When Lincoln International lured Janki Gandhi away Sage Group in September 2016, she became one of the youngest managing directors ever hired by the middle-market investment bank. But Gandhi had already amassed a portfolio of more than 40 retail sector deals for well-known private equity firms, such as TA Associates, Snow Phipps Group, and TSG Consumer Partners.

Another notable client is Los Angeles-based retailer Paige. Formerly known as Paige Denim, the company was launched in 2004 by Paige Adams-Geller, its creative director, and her husband, Michael Geller, the retailer’s CEO. In 2012, during Paige’s transition from a denim brand to a lifestyle brand, Gandhi advised the company on a deal to sell a stake to TSG.

Gandhi has also worked with Serge Azria, an industry veteran who, in 2007, started building fashion brands, such as Joie and Current/Elliott, under Dutch LLC of Vernon, California. Gandhi helped advise Dutch on a 2012 deal to sell 60 percent of the company to TA Associates for $550 million. She calls Azria one of the insightful merchants she’s ever known, using his intimate knowledge of product and consumers to build a highly profitable business.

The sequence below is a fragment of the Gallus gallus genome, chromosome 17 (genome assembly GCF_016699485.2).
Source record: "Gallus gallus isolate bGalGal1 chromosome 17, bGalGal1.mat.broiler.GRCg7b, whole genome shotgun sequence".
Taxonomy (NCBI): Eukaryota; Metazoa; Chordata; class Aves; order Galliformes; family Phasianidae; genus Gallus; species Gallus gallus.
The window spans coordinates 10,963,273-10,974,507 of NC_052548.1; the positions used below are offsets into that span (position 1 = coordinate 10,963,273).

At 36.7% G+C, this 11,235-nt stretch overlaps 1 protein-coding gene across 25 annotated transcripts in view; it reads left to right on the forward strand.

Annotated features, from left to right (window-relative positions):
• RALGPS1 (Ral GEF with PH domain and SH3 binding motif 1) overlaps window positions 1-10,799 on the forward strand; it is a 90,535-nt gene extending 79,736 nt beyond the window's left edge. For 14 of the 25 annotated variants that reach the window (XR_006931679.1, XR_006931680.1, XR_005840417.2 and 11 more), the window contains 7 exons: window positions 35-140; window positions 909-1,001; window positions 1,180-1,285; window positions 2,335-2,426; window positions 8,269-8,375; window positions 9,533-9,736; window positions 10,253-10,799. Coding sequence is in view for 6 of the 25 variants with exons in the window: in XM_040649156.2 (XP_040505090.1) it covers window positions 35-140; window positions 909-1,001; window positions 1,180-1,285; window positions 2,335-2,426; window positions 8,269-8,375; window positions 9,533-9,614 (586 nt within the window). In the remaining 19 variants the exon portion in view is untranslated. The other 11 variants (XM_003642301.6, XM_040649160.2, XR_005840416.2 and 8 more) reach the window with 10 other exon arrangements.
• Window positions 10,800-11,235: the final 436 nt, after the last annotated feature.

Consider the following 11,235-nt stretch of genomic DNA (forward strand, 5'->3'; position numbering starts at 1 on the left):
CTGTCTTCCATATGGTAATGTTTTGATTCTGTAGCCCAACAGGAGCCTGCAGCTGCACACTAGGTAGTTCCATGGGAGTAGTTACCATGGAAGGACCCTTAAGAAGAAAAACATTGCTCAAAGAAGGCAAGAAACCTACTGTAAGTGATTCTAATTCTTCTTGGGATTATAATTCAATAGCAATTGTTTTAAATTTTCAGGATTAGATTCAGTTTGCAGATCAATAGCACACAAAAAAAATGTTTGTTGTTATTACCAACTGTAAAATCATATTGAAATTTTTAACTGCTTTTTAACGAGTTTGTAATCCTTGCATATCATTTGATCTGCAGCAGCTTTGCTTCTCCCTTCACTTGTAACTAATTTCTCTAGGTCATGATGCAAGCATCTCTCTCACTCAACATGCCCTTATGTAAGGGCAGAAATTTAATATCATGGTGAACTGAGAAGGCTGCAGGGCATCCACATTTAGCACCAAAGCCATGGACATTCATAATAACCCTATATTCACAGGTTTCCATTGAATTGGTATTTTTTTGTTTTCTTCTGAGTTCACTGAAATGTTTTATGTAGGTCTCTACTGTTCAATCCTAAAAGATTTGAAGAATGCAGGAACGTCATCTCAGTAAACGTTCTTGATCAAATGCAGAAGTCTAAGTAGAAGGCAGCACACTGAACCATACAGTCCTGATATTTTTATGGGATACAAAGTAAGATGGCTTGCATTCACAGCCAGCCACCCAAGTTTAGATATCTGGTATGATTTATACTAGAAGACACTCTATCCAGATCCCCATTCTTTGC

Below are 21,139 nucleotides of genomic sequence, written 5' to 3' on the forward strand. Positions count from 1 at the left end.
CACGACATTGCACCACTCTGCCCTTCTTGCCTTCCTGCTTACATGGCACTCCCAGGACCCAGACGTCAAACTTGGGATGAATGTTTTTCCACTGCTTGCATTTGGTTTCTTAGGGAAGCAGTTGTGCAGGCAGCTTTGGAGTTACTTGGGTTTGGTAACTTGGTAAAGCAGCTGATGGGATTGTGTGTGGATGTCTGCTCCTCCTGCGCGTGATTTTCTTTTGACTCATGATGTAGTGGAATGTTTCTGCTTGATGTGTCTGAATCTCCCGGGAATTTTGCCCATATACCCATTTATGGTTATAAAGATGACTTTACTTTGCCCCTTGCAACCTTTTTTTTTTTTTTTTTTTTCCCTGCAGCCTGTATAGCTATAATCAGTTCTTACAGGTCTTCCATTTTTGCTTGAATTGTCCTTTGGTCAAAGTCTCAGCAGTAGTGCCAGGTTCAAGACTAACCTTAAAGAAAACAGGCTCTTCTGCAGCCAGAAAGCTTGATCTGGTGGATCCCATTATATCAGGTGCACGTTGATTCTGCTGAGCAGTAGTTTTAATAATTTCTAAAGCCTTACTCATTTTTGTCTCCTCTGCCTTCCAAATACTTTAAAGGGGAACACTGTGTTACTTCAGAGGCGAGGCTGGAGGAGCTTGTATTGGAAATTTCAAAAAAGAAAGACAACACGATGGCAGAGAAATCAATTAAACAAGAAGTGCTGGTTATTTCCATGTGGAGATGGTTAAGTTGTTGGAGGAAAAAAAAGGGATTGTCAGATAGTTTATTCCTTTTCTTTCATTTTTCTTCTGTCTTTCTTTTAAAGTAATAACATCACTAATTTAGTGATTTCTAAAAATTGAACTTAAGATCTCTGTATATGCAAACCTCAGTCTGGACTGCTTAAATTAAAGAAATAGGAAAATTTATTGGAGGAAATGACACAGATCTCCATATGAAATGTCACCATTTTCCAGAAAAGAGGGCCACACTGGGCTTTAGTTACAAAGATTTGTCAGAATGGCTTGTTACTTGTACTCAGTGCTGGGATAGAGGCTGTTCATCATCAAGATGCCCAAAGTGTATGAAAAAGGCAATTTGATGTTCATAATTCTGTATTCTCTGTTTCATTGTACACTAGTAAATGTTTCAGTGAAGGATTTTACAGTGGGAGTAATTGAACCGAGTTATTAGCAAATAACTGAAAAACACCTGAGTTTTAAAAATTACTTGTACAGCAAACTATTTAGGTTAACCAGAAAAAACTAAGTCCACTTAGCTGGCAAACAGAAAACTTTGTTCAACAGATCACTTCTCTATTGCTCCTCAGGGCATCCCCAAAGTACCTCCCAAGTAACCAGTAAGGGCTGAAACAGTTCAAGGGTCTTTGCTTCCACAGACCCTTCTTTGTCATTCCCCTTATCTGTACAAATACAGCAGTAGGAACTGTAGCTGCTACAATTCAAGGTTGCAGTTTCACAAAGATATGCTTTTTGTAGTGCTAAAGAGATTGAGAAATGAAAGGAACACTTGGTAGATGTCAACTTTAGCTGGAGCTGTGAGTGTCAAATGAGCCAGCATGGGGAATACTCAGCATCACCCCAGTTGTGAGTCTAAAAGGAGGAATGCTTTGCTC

Among her current projects, Gandhi is working on sell-side mandates for a well-known fashion brand and a beauty and personal care company. For these and some other potential retail deals in her pipeline the big issue is timing.

Pointing to recent middle-market sector deals, such as Wal-Mart Stores Inc. (NYSE: WMT) $310 million acquisition of online men’s retailer Bonobos Inc., and Kay Jewelers owner Signet Jewelers Ltd.’s $328 million purchase of the online diamond shop JamesAllen.com, Gandhi notes that “Retail has changed dramatically in the last 12 to 24 months with direct-to-consumer and online delivery. The end consumer does not have time to shop, and whatever time they have, they want to focus on experience.”

One of the reasons Gandhi made the move to Lincoln was the firm’s flexibility in terms of providing work-life balance, and she wants to assure other young women that they can succeed in the finance industry and still start a family.

“The finance world is known for its rigorous environment,” Gandhi notes, “and because of that, a lot of women have shied away. But I think more firms are starting to pay attention and figure out how to provide that work-life balance.”

Another tip, she offers, is that women shouldn’t try and take on everything themselves. “I think women in general will try to take on quite a bit,” she says. “They shouldn’t be afraid to delegate to their other colleagues.”